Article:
Book Reviews: Treasure Hunt Mysteries by Gigi Pandian

I’ve been on a mystery-reading kick, so I’ll continue my fall reviews with the Jaya Jones Treasure Hunt Mysteries by Gigi Pandian.

Artiface book coverArtifact (A Jaya Jones Treasure Hunt Mystery Book 1)
by Gigi Pandian
Henery Press, 2013

Jaya Jones is a petite, half-Indian history professor in San Francisco who plays tabla drums twice a week at a tandoori restaurant with her best friend, Sanjay, a magician who calls himself the Hindi Houdini. With characters like that, I was sucked in from the beginning. Jaya rushes through life in stiletto heels or platform soles (what can’t people understand about being short) and can take care of herself, thanks to her dad’s insistence on taking her to martial arts classes.

Those skills come in handy when she receives an antique ruby bracelet and a cryptic note from a former lover whose death was recently reported. She takes the bracelet to Lane Peters, a graduate assistant with expertise in Indian jewelry. Soon she and Lane are off to an archaeological dig in Scotland to figure out where the artifact came from and who killed her former lover. But nothing is quite what it seems…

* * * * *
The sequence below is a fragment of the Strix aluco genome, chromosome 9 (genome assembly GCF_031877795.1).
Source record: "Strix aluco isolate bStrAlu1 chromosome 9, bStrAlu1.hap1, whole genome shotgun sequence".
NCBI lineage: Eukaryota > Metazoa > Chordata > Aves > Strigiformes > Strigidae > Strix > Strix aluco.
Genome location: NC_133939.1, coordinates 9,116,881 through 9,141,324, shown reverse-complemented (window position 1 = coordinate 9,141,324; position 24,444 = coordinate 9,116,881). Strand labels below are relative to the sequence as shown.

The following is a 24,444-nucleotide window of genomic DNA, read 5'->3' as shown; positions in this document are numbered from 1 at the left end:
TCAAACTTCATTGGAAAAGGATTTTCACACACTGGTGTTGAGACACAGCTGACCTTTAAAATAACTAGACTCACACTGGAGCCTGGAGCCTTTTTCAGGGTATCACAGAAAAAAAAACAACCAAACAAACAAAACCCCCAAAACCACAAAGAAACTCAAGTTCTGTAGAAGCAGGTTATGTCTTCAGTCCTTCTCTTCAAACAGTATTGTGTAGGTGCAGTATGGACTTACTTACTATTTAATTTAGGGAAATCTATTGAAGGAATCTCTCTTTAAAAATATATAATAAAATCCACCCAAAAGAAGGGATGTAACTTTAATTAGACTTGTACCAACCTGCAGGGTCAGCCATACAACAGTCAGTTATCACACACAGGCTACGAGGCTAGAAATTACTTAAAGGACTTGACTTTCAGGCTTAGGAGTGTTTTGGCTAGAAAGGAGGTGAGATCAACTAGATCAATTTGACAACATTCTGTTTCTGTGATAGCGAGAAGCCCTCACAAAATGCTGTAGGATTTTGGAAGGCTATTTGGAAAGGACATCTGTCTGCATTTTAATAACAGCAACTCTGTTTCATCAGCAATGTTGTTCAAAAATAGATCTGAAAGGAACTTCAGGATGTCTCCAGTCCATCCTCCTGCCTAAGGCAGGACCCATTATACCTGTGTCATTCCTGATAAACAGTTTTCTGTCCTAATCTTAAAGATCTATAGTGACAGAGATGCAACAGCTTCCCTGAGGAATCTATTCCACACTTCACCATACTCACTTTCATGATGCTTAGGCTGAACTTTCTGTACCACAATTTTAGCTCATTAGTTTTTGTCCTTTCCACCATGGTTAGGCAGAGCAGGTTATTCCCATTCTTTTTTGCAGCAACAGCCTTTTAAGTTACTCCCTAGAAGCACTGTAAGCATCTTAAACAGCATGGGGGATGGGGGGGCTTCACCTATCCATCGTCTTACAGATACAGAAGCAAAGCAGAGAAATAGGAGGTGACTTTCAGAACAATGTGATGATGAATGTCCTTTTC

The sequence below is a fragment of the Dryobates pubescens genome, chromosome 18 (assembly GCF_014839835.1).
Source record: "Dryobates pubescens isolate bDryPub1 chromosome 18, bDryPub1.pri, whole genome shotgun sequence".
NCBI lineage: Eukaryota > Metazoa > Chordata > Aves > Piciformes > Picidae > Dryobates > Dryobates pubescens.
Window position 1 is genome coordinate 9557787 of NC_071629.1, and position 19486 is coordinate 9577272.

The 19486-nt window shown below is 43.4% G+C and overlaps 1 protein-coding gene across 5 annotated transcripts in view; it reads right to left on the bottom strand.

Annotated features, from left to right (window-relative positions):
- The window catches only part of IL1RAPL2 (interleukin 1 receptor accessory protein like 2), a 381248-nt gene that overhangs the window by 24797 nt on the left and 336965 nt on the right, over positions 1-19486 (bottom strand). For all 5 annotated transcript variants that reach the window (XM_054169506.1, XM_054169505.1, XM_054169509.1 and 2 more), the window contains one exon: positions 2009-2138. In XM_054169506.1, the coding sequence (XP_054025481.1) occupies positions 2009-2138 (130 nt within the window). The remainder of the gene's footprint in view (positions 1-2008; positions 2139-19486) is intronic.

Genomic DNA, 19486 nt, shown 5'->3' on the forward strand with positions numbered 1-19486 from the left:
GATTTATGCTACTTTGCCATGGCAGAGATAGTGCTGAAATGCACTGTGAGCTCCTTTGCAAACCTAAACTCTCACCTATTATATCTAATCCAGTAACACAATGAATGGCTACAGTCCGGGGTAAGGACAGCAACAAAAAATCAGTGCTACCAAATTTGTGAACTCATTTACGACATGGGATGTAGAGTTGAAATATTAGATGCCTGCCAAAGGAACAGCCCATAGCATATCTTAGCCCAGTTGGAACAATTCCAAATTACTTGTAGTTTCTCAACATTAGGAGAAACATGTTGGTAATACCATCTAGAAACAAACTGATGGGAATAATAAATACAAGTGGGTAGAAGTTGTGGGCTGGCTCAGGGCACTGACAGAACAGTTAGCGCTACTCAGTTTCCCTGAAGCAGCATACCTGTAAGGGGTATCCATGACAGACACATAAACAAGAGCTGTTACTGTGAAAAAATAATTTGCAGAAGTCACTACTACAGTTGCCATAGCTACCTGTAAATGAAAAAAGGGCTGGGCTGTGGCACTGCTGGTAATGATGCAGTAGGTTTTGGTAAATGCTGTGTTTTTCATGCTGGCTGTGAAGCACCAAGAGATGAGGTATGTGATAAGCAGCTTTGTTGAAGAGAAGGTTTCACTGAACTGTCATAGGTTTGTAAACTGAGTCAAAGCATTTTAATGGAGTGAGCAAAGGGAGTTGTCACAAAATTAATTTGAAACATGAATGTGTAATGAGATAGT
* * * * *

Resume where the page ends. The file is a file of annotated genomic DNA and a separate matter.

A fun read with colorful and interesting characters.

Golden Gate Bridge

Golden Gate Bridge

Pirate Vishnu (A Jaya Jones Treasure Hunt Mystery Book 2)
by Gigi Pandian
Henery Press, 2014

Back in San Francisco, Jaya is focused on her career and done with treasure hunting, or so she thinks until a man named Stephen Healy comes to her with a treasure map of the Bay Area supposedly drawn by her great uncle Anand Paravar. The next day, Stephen Healy is murdered, and Jaya is drawn into the mystery. Her sort of boyfriend Lane tries to talk her out of it, but Uncle Anand was a hero in her family who died heroically during the 1906 earthquake, and she owes it to his memory. But again, nothing is what it seems.

The chapters alternate between Jaya’s hunt in the 21st century and Anand’s story, back in the early 1900s, so the readers know some things Jaya doesn’t. I enjoyed the book, though the resolution was a bit of a let down. Still, another fun read from Gigi Pandian.